What is reliability

Reliability is the ability of a component or system to perform its required functions, at the specified levels of performance, without failure, in the specified environment and operational loads, for the time required. Reliable products will have less faults within its specified lifetime and thus reduced operational costs. A reliable product will also have improved safety if severe consequences occur upon failures. It is important when discussing reliability to understand the difference between component reliability, system reliability and availability. This page aims to give a practical introduction to the basics of reliability theory.

Component reliability

Component reliability is the reliability of a single component. A component could range from a small part to larger assemblies. The reliability is always related to the component functional outputs. Component reliability can only be improved by changed design, material selection, surface treatments and operational conditions. 

Mathematical models for component reliability will not directly improve the reliability of the component itself, but can be used for aid in the design optimisation to predict the reliability of existing components. For example, what is the probability that a component will survive 10 years in operation. Such quantitative reliability estimates require access to realistic component experience data. The data should include a large number of units operated in a relevant environment and for a long period of time (if long time estimates are required). Most reliability estimation techniques also need a realistic mathematical model that describes the experience data. Typical expressions are:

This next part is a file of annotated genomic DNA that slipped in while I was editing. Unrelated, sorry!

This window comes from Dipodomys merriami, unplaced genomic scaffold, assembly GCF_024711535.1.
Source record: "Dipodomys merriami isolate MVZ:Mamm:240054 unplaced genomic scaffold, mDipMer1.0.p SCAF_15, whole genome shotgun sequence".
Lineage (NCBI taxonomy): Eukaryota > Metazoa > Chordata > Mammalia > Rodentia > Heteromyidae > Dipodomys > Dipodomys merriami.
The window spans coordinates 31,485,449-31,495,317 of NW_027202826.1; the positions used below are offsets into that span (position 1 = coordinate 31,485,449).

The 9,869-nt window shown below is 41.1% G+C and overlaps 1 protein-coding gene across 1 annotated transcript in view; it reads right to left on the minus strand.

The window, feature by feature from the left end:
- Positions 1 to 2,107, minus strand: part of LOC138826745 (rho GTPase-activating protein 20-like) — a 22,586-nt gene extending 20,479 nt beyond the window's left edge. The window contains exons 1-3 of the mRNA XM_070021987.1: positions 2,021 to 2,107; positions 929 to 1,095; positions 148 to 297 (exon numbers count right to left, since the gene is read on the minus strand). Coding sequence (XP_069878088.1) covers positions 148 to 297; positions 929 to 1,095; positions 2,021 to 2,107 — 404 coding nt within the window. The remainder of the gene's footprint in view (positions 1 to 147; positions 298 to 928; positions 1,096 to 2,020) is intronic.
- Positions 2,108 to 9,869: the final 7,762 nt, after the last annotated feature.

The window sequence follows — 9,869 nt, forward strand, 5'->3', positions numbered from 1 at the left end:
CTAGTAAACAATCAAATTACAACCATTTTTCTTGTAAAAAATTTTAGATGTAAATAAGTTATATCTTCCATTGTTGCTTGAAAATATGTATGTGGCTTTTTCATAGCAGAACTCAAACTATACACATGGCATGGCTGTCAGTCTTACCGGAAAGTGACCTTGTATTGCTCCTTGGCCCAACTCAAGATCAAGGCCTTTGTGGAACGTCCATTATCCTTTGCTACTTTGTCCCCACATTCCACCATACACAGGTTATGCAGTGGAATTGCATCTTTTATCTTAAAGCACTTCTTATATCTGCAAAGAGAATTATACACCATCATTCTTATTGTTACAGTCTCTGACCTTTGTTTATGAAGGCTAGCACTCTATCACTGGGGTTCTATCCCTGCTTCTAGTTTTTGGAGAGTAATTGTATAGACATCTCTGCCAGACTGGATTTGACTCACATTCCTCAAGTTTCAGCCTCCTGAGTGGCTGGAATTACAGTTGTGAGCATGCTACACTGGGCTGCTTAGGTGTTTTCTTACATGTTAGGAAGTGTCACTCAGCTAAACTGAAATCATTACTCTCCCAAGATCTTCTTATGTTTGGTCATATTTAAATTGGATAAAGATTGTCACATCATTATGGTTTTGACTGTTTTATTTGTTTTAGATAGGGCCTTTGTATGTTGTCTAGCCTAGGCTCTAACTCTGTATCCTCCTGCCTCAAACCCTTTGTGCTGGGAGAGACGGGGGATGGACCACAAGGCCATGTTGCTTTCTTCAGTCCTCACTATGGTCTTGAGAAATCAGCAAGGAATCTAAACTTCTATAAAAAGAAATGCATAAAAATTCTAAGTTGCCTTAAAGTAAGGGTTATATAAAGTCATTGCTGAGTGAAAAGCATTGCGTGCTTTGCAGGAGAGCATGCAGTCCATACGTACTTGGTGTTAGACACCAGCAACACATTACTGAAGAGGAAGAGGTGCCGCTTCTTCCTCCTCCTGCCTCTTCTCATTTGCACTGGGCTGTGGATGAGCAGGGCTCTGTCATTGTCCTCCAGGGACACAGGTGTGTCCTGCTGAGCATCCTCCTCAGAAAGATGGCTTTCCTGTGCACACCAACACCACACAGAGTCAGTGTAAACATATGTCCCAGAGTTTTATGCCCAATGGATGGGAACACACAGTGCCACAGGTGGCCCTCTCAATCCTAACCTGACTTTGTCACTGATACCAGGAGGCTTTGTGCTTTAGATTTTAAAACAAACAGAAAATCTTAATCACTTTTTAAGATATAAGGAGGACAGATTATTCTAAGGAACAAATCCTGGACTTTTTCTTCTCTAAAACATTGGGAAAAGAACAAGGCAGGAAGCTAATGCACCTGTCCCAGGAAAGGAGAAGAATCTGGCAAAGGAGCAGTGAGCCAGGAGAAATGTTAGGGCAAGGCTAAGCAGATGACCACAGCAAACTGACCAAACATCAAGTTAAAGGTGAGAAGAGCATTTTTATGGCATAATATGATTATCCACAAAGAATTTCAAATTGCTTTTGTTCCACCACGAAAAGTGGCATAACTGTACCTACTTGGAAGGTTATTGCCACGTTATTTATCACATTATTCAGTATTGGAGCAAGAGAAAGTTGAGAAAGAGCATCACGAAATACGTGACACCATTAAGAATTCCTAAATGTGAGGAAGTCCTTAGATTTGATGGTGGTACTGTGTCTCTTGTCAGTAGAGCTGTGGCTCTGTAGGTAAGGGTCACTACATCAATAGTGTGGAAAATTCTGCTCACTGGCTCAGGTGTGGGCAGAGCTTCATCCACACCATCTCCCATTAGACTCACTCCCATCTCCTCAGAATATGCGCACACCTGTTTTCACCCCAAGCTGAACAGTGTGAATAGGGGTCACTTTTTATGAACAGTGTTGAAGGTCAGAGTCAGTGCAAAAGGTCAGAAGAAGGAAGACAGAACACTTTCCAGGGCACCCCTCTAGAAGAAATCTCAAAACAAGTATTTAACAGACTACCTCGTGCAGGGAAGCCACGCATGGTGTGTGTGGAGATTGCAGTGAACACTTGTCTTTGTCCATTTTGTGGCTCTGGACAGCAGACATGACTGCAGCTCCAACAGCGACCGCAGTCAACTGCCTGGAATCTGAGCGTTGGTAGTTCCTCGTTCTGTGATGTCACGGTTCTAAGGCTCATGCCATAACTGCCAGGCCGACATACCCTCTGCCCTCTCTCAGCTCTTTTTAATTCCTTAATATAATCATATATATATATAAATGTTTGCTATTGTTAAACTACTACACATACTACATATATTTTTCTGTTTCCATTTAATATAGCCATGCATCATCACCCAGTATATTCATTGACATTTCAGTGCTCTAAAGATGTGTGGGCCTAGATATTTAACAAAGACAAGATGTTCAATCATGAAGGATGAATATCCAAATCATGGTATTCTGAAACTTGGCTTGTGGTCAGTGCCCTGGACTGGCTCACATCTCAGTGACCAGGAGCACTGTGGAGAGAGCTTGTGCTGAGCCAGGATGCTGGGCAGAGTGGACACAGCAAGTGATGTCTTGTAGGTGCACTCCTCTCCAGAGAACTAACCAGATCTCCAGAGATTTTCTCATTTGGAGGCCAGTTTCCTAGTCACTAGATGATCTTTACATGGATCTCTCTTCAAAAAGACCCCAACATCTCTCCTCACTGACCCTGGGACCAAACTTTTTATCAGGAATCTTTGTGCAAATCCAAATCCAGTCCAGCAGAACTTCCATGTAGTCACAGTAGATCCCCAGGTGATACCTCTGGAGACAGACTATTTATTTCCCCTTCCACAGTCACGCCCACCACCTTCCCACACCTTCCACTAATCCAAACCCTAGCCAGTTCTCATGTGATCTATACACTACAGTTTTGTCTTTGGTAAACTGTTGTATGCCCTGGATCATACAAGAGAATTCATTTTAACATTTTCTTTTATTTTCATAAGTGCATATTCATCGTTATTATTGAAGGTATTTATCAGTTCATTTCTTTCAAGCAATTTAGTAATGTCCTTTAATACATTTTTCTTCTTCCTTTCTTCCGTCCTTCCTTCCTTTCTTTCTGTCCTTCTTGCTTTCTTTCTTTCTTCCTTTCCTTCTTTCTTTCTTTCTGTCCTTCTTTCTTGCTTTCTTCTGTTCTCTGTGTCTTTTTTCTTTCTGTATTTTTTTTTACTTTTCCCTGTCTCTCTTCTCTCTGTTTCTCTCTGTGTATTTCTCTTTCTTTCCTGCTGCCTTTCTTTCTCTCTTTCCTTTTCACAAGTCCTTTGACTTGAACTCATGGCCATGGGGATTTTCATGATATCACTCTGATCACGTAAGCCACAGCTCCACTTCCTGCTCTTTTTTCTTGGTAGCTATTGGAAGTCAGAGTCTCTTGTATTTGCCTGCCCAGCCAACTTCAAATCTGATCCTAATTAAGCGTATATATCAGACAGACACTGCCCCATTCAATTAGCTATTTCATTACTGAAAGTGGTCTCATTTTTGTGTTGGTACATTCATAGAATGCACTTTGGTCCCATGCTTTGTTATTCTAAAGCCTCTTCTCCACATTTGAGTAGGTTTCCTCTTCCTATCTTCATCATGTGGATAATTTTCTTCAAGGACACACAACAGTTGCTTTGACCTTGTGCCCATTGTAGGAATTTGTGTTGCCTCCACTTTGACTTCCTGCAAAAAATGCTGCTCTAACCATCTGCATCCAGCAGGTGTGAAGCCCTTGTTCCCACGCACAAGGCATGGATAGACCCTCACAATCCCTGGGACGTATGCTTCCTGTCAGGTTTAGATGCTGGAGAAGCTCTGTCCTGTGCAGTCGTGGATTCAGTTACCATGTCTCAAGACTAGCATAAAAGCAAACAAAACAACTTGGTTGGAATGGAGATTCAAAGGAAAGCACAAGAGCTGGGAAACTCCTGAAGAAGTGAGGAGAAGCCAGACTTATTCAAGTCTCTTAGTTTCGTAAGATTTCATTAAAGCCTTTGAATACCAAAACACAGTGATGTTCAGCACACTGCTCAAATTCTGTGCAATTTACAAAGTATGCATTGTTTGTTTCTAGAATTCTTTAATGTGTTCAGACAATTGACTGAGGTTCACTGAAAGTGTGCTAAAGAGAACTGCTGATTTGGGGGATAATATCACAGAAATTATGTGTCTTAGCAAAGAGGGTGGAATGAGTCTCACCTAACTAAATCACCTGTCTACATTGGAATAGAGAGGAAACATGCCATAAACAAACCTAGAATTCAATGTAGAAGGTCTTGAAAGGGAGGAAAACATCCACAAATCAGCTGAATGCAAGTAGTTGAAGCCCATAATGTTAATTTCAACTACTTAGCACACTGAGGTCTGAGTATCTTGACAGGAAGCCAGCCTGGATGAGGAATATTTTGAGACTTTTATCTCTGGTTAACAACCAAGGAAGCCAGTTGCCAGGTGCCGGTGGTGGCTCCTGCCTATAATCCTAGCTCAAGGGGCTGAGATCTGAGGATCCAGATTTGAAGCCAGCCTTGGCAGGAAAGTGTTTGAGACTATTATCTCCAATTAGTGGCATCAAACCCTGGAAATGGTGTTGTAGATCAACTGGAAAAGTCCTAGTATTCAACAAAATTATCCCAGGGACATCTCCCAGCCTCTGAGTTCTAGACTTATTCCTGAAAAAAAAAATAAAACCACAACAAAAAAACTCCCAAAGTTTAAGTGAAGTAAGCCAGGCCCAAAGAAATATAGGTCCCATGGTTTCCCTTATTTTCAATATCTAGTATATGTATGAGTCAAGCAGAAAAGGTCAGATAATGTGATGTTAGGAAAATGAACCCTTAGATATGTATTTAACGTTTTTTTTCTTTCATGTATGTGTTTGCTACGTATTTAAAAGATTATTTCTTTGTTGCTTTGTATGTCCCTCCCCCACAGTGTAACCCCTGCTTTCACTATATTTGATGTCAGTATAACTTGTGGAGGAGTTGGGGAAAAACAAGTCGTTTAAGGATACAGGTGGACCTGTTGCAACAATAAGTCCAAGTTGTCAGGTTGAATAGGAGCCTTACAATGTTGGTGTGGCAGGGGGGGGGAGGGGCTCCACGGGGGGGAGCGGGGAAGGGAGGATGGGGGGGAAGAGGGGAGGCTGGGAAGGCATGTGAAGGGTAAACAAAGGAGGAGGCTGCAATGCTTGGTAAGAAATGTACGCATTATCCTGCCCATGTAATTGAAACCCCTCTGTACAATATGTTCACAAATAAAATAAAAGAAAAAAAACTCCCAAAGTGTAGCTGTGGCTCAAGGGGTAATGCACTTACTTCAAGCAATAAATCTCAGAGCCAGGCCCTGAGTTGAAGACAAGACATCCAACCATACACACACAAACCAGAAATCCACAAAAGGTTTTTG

The lifetime exposure of a component is normally given in years or hours, but could also be on/off cycles (switch), km (car), rotations (shaft) and load cycles (bolt).

System reliability

System reliability is the reliability of a group of several components. System reliability dependents on component reliability and how components are configured as a logical structure. The basic system reliability structures are:

  • Series structure (NooN)
  • Parallel structure (1ooN)
  • K out of N structure (KooN)

Note that KooN refers to a system that is functioning as long as K out of a total of N component parts of a system are functioning. A system is often configured as a combination of the above basic structures. System reliability can be optimised by calculations.


Availability is the probability that the component or system will be in an operational state at a given point of time. Availability is thus a function of reliability, maintainability and maintenance support. Availability is an indicator for component or system dependability and is often used as a measure for performance with regards to production (production availability) and safety (safety availability).

Updated: 07.01.2013

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